A patient found positive to Covid-19 irresponsibly visited a Cyprus pharmacy on Thursday in search of chloroquine, a drug that is not for sale, a senior officer at the Health Insurance Organisation told state radio on Friday.
Gnosia Achniotou of HIO said that the patient, who should have been at home, had initially visited a private doctor not registered with Gesy, and when the latter could not prescribe the drug through the system, the patient decided to take the prescription and visit in person one of the 12 pharmacies authorised to stock drugs used to treat Coronavirus cases.
“This is completely unacceptable. A person found positive to the virus cannot go outside. These drugs are sent at home by competent services. These drugs are not for sale and are only provided by doctor prescription,” Achniotou said.
Separately, Cyprus Pharmaceutical Association president Eleni Piera-Isseyegh said that citizens insist showing up at pharmacies asking for chloroquine, and urges the public to stop doing so.
“Chloroquine is not some drug you can take for a headache. Chloroquine is only provided to patients with Coronavirus and only if the doctor recommends such a treatment.
“Other than the side effects that can be caused by the wrong use of this drug, this is a drug only given by prescription, without which we cannot give it to anyone,” she emphasised.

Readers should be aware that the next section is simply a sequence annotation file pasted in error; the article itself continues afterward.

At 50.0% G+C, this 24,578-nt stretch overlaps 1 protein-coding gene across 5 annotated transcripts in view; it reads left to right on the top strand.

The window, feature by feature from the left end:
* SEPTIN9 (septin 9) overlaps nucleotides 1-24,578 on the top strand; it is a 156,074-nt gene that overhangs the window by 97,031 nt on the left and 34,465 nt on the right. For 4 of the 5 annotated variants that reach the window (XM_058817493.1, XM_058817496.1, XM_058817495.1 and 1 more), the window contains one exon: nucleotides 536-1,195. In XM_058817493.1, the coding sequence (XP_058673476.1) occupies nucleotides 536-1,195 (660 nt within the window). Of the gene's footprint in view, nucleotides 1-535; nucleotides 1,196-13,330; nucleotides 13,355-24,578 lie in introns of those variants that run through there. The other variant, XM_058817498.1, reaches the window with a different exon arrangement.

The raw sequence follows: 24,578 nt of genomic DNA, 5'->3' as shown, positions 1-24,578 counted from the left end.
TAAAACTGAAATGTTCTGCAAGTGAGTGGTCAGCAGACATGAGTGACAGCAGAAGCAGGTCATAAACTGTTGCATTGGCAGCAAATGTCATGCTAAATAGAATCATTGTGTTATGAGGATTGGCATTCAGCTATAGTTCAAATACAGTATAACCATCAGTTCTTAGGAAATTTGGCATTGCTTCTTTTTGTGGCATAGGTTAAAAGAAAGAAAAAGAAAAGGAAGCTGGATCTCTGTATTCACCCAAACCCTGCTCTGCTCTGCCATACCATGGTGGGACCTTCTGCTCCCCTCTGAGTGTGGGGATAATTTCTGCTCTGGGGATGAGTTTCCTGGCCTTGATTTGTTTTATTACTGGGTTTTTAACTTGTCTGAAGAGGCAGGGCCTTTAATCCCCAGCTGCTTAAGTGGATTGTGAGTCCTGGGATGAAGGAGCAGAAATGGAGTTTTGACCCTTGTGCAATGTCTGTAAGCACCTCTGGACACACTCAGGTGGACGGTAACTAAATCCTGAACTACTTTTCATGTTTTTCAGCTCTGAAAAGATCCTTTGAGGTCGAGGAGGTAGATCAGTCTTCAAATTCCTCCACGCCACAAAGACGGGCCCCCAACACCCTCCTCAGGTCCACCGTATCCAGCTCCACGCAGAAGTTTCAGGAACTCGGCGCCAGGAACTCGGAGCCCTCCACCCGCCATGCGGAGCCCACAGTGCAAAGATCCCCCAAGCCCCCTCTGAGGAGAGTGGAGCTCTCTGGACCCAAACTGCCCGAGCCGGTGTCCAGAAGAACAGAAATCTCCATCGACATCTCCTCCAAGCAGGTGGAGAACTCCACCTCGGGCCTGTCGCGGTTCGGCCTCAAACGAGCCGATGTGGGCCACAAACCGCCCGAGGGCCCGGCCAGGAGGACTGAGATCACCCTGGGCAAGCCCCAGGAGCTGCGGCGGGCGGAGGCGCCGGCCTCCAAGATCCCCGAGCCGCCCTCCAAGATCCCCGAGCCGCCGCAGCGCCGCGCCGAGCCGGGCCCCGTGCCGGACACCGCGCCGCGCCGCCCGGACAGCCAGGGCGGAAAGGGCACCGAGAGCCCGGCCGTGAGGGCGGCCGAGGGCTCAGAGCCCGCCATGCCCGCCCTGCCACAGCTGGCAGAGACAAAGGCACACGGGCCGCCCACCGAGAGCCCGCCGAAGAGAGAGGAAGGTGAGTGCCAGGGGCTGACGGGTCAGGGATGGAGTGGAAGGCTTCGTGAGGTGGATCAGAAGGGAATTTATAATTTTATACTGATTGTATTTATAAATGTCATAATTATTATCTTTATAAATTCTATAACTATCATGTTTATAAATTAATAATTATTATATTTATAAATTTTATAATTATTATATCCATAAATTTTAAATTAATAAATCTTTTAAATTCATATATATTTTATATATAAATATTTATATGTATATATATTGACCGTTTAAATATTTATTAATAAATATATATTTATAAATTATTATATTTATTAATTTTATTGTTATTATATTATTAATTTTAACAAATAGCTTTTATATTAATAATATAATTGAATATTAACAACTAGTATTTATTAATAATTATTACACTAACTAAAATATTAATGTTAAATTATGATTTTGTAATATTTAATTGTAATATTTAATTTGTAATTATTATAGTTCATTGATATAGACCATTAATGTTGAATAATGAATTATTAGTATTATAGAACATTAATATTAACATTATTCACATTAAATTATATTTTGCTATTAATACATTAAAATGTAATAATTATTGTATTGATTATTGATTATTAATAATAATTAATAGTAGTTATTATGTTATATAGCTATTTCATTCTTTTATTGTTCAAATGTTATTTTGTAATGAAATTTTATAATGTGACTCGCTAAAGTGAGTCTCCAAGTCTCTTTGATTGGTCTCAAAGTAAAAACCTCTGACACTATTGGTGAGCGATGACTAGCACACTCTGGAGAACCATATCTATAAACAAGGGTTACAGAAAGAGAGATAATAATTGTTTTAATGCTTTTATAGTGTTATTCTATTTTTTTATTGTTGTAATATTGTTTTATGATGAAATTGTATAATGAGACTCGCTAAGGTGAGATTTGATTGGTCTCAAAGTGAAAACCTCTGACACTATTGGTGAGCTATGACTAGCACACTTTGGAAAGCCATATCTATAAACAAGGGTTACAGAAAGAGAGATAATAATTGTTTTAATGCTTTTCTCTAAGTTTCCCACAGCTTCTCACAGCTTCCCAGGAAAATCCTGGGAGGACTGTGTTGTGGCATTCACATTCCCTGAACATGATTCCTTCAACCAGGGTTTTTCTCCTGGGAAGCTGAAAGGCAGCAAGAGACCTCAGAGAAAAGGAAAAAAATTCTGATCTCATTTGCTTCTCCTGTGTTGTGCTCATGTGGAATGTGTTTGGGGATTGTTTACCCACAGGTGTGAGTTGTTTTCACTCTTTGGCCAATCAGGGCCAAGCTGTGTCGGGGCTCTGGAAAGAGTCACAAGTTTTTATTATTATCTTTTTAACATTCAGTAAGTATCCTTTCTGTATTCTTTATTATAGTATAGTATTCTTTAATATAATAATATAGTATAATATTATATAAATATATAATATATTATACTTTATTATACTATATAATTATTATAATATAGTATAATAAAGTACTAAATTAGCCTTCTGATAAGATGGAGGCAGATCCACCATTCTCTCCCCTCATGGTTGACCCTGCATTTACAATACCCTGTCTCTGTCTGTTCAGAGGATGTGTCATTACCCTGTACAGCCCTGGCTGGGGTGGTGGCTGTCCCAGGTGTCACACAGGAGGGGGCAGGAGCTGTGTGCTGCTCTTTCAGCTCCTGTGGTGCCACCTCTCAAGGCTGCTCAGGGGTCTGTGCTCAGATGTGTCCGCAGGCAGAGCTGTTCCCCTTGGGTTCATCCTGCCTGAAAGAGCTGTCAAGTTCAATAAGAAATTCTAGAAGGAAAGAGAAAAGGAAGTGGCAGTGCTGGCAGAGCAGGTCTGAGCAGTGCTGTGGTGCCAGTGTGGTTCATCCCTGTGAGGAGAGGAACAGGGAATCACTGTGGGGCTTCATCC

The Ministry of Health in an announcement yesterday warned that serious side-effects could emerge from unchecked use of chloroquine.
“Chloroquine and hydroxychloroquine are drugs that are currently approved for malaria and certain autoimmune diseases and are still being investigated worldwide for use in the treatment of Covid-19,” it said, emphasising that its effectiveness in treating Coronavirus has not yet been proven in studies.
“Both drugs can have serious side effects especially in high doses or when combined with other drugs.
“Prescriptions should not exceed recommended guidelines except when used in clinical trials or within the framework of national protocols,” the Health Ministry said.
Health Minister Constantinos Ioannou said separately that “these drugs do not work for prevention or for curing Covid-19.
“What we know — and is still in a trial phase — is that they help in reducing symptoms and that, based on our evidence so far, they generally prevent the patient’s condition from worsening,” Ioannou said.